Intel builds Atom CPU for $8, sells it for up to $135

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Intel builds Atom CPU for $8, sells it for up to $135

Santa Clara (CA) – We were able to digest Intel’s Atom announcement this week, but for some reason, much of the focus on this new CPU remains on its price. Last week, TG Daily received first information for how little money Intel is apparently able to produce this processor. Now there is an official pricelist that is separating the cost of the CPU and chipset and we  can pull out our calculators and figure out just how big of a goldmine the Atom processor will be.


If you have followed our coverage of Atom, especially our in-depth article “Intel fires up Atom processor”, then you already know all the details and specs of this processor. The company is currently offering these models:

– Atom Z500, 800 MHz clock speed, 512 KB L2 cache, FSB400, 0.65 watt TDP, $45 (including chipset)
– Atom Z510, 1.1 GHz, 512 KB, FSB400, 2 watt, $45 (including chipset)
– Atom Z520, 1.33 GHz, 512 KB, FSB533, Hyperthreading, 2 watt, $65 (including chipset)
– Atom Z530, 1.60 GHz, 512 KB, FSB533, Hyperthreading, 2 watt, $95 (including chipset)
– Atom Z540, 1.86 GHz, 512 KB, FSB533, Hyperthreading, 2.4 watt, $160 (including chipset)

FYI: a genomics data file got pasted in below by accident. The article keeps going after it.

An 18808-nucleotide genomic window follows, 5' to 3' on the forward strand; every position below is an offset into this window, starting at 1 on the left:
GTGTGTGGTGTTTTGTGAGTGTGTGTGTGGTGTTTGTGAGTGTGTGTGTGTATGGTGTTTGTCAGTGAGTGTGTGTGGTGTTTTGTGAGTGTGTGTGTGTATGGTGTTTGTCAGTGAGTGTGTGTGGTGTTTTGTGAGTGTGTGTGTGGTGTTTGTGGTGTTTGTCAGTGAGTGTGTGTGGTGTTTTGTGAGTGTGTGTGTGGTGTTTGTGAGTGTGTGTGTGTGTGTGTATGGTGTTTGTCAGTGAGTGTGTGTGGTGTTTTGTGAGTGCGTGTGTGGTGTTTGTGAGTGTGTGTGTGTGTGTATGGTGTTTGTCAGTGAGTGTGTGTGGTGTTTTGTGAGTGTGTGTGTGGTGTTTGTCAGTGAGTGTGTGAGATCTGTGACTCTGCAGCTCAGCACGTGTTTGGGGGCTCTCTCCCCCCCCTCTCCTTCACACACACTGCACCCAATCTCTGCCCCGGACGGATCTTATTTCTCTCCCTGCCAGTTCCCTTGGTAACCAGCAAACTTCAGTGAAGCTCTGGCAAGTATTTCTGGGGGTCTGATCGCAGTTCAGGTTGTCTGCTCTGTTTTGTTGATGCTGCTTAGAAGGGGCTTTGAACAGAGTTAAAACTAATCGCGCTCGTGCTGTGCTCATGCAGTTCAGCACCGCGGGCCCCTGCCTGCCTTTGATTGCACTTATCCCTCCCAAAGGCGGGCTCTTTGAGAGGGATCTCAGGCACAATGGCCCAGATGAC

Preceding the official unveiling at IDF Shanghai, we were told my industry sources that the production cost of one 300 mm wafer with Silverthorne dies is about $10,000. Considering the fact that there are 2500 processors on one wafer, the yield rate as well as packaging, the cost of one Atom processor is apparently calculated by Intel somewhere between $6 and $8, according to our sources. This number provided some indication on Intel’s profit margin, but no clear data – as the initially announced product pricing only mirrored the package of the CPU+chipset.

However, Intel recently updated in processor pricing sheet and we now have a much better idea about the profit margin of the tiny chip: Intel is selling the processor for $20 (Z500, Z510), $40 (Z520), $70 (Z530) and $135 (Z540). Aside the fact that this pricing puts the cost of the SCH chipset in the processor package at a consistent $25 (which makes it more expensive than the two entry-level SKUs), these numbers are sure to delight financial analysts. In a worst case scenario, Atom could yield a profit margin of 150% (Z500, Z510), and in a best case scenario 1588%.

Intel mentioned to us that Atom’s selling price is not tied to its production cost, but indicated that it is priced at a level which is generally described as “competitive.” We are still wondering if it is a smart strategy to price Atom in these lofty areas and whether Intel may be compromising its market opportunity.